Tiahne-2, or Milky Way-2, a supercomputer developed by China's National Univ. of Defense Technology, is the new No. 1 ranked machine on the industry-standard Top500 list of the world's most powerful high-performance computing (HPC) systems.

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Scientists capture crystallization of materials in nanoseconds

June 13, 2013 10:16 am | News | Comments

Lawrence Livermore National Laboratory researchers, for the first time, have created movies of irreversible reactions that occur too rapidly to capture with conventional microscopy. The team used multiframe, nanosecond-scale imaging in the dynamic transmission electron microscope to create movies of the crystallization of phase-change materials used for optical and resistive memory.

Weapons testing data determines brain makes new neurons into adulthood

June 10, 2013 8:36 am | News | Comments

Using data derived from nuclear weapons testing of the 1950s and '60s, Lawrence Livermore National Laboratory scientists have found that a small portion of the human brain involved in memory makes new neurons well into adulthood. The research may have profound impacts on human behavior and mental health.

Life on Earth comes from out of this world

June 5, 2013 10:33 am | News | Comments

Early Earth was not very hospitable when it came to jump starting life. In fact, new research shows that life on Earth may have come from out of this world. A team of scientists found that icy comets that crashed into Earth millions of years ago could have produced life building organic compounds, including the building blocks of proteins and nucleobases pairs of DNA and RNA.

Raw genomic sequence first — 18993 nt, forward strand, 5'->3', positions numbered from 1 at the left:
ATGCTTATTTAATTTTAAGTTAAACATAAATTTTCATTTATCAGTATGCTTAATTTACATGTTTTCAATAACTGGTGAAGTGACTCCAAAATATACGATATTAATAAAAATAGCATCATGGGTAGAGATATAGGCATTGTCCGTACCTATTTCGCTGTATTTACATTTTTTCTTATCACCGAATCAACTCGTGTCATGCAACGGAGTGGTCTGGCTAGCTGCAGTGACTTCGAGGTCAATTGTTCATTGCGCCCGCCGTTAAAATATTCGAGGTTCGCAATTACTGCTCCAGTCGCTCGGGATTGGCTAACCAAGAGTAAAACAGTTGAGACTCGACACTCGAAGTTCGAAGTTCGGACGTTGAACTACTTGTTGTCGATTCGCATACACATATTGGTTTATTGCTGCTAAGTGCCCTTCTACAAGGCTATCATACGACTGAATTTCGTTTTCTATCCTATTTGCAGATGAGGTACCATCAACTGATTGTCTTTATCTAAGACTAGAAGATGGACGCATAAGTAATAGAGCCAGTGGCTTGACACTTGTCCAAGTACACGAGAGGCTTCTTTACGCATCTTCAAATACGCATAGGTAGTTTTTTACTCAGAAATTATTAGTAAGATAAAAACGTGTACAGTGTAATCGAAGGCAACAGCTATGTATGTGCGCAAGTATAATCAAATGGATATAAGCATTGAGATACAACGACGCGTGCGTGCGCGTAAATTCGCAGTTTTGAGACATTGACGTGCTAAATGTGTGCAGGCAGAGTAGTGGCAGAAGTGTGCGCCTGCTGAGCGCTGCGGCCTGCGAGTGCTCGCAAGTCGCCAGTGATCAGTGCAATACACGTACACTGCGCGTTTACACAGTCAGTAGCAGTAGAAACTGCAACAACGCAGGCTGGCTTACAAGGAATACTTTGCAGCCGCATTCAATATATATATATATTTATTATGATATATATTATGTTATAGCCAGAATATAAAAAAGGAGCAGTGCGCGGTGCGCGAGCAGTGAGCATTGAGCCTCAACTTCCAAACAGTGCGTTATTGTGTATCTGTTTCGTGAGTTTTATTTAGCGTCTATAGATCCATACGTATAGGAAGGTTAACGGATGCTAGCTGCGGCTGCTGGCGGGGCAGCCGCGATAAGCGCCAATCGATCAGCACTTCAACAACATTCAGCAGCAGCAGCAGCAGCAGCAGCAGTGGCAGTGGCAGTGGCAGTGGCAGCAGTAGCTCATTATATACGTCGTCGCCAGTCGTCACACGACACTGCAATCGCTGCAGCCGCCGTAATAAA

Carbon sequestration technique produces supergreen hydrogen fuel

May 28, 2013 7:39 am | News | Comments

Lawrence Livermore National Laboratory scientists have discovered and demonstrated a new technique to remove and store atmospheric carbon dioxide while generating carbon-negative hydrogen and producing alkalinity, which can be used to offset ocean acidification.

Research shows defects in twin boundaries that strengthen materials

May 20, 2013 9:11 am | News | Comments

Through experiments and simulations, a team of Lawrence Livermore National Laboratory scientists have found that twin boundaries with good electrical conductivity and a strengthening mechanism in materials may not be so perfect after all.

Topography of Eastern Seaboard muddles ancient sea level changes

May 17, 2013 12:31 pm | by Ann Stark, LLNL | News | Comments

According to research taking place at Lawrence Livermore National Laboratory, the distortion of the ancient shoreline and flooding surface of the U.S. Atlantic Coastal Plain are the direct result of fluctuations in topography in the region and could have implications on understanding long-term climate change, according to a new study.